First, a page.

I'm in two minds about what the best options are for car buyers when it comes to choosing between petrol and diesel.
And it seems the New Zealand market is pondering the same question.
Diesels have been fairly dominant in the market in recent years, as turbodiesel tech has taken engines from being somewhat clunky, noisy and in some cases downright smelly, and refined them to be as acceptable in most applications as petrol. Meanwhile the boffins in R&D departments have been moving ahead at similar velocity with petrol technology.
This is in part due to the EU and its stringent emissions policies, and we can be hugely thankful that it's taken a bit of environmental awareness to spur the automotive industry into action. Europe is now very much a diesel stronghold and, while it's a far cheaper option to run an SUV or similar on diesel, it still has a few issues. There's NOx - oxides of nitrogen - which have flown under the radar to a degree.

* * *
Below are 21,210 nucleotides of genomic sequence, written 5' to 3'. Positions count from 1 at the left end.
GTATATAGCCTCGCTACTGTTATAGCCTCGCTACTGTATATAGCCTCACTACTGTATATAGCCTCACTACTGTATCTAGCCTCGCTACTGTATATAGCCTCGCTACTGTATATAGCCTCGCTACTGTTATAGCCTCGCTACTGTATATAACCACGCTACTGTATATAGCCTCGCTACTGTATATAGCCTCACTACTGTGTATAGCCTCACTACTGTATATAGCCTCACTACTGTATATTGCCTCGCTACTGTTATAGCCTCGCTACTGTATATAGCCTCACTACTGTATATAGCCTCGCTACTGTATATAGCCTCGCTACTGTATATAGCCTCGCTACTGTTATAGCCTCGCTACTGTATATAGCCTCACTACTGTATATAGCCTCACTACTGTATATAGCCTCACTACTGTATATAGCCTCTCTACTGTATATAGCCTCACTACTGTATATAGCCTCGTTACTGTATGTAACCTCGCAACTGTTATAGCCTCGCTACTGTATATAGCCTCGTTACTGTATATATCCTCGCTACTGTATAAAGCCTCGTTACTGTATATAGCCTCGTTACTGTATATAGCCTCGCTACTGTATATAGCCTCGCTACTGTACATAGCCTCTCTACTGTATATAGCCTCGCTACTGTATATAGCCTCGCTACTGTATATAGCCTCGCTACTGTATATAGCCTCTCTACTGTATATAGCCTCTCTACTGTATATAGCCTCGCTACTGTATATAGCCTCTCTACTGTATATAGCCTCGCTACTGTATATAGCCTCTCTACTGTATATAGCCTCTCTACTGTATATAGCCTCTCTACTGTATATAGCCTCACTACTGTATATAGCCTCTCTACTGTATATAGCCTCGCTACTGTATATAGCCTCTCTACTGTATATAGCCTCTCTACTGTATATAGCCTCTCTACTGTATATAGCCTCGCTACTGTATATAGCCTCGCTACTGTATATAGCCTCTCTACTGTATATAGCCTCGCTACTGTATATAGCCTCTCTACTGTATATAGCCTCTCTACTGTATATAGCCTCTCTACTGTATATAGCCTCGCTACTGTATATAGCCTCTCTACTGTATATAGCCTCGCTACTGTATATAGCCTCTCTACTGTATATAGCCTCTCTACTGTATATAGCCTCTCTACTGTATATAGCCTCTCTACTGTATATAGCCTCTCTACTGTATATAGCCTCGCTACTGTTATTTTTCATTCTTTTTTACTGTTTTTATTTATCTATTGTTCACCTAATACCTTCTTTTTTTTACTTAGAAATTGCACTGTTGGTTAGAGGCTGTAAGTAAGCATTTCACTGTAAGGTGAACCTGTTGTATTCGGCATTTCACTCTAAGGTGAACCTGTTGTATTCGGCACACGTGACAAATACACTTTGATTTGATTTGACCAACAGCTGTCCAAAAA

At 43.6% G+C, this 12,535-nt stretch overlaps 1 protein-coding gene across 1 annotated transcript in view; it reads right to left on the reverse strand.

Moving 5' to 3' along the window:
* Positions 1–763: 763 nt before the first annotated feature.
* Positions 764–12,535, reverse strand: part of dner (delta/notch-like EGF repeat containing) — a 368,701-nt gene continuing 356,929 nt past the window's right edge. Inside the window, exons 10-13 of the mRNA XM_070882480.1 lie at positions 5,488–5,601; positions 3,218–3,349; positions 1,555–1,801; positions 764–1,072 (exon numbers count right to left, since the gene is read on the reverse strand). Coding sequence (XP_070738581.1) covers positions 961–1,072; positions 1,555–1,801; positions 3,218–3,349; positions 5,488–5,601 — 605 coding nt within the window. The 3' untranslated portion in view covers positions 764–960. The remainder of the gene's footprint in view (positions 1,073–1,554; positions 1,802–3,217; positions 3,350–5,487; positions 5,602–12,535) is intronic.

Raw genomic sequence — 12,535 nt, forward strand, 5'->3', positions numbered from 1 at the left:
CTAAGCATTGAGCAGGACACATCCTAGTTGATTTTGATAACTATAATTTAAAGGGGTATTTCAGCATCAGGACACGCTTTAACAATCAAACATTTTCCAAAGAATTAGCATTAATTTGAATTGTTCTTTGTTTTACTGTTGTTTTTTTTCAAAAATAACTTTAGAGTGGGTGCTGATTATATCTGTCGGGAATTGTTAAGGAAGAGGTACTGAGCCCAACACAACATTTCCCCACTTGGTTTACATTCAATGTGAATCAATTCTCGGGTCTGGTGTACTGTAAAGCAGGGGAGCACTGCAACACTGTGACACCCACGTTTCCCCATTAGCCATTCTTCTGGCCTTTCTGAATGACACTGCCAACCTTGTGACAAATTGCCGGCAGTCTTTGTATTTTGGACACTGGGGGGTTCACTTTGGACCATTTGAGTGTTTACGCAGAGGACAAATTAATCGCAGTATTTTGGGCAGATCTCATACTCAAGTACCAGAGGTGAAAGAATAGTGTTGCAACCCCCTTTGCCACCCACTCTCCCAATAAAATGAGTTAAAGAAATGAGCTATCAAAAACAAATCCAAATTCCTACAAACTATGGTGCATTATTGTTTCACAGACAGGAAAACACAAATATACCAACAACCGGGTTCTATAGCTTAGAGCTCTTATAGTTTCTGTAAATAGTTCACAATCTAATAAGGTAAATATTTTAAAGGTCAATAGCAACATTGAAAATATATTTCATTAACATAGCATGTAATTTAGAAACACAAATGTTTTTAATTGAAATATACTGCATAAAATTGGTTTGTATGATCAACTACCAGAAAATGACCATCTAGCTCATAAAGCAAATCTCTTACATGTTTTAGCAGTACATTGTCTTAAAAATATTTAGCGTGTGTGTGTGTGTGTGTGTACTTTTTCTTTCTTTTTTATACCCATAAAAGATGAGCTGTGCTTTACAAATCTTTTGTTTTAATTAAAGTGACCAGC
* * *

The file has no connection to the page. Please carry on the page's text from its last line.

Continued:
NOx and other particulates are solid polluters and not fit for human consumption.
America has taken on sorting out the NOx issue, and despite a previously big gap between what the country's EPA (Environmental Protection Agency) and the tough California Air Resources Board consider a clean diesel, it is now a requirement in almost all states that diesel passenger cars meet strict new regulations that include lower NOx levels.
Manufacturers are working hard on further NOx reductions and diesels are becoming cleaner again, as they did with CO2 emissions.
In New Zealand we're still also faced with diesel road user charges. We do tend to bang on about this one, and believe it would be more appropriate to apply a tax at the pump rather than forcing diesel owners to keep topping up their mileage allowance.
When diesels were mainly in trucks and tractors, it made sense. Now there are tiny hatchbacks with diesel engines and even our Maserati cover car will be available with one (although the petrol was definitely a better drive!).
Petrol engines are keeping pace with diesel developments with different approaches from different quarters - low displacement engines teamed with turbochargers, direct injection and high compression combinations - they all work and they're all dropping fuel consumption and emissions figures every time a new motor gets the green light.
Which is your pick - and why wouldn't you go the other way?